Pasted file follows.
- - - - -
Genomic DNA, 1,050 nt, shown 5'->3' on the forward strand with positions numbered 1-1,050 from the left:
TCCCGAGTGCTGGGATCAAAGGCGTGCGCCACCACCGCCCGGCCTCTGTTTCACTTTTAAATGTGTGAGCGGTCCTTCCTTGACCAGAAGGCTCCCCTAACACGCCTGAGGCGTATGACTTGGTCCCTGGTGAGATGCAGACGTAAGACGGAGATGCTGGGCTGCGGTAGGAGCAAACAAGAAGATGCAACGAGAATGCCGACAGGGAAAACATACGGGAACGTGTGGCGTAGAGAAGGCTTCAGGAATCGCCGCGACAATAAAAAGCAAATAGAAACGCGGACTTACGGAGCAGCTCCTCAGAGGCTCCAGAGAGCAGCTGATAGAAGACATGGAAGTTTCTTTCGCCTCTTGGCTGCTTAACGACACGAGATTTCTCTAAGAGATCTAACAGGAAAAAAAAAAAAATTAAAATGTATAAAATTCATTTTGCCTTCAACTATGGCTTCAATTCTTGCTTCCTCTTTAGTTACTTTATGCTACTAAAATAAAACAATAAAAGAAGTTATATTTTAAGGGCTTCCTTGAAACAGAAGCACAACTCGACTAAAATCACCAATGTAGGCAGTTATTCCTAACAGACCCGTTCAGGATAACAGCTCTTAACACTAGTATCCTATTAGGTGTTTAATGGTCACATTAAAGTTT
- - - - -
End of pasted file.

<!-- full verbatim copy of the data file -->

Genomic DNA, 1,050 nt, shown 5'->3' on the forward strand with positions numbered 1-1,050 from the left:
TCCCGAGTGCTGGGATCAAAGGCGTGCGCCACCACCGCCCGGCCTCTGTTTCACTTTTAAATGTGTGAGCGGTCCTTCCTTGACCAGAAGGCTCCCCTAACACGCCTGAGGCGTATGACTTGGTCCCTGGTGAGATGCAGACGTAAGACGGAGATGCTGGGCTGCGGTAGGAGCAAACAAGAAGATGCAACGAGAATGCCGACAGGGAAAACATACGGGAACGTGTGGCGTAGAGAAGGCTTCAGGAATCGCCGCGACAATAAAAAGCAAATAGAAACGCGGACTTACGGAGCAGCTCCTCAGAGGCTCCAGAGAGCAGCTGATAGAAGACATGGAAGTTTCTTTCGCCTCTTGGCTGCTTAACGACACGAGATTTCTCTAAGAGATCTAACAGGAAAAAAAAAAAAATTAAAATGTATAAAATTCATTTTGCCTTCAACTATGGCTTCAATTCTTGCTTCCTCTTTAGTTACTTTATGCTACTAAAATAAAACAATAAAAGAAGTTATATTTTAAGGGCTTCCTTGAAACAGAAGCACAACTCGACTAAAATCACCAATGTAGGCAGTTATTCCTAACAGACCCGTTCAGGATAACAGCTCTTAACACTAGTATCCTATTAGGTGTTTAATGGTCACATTAAAGTTT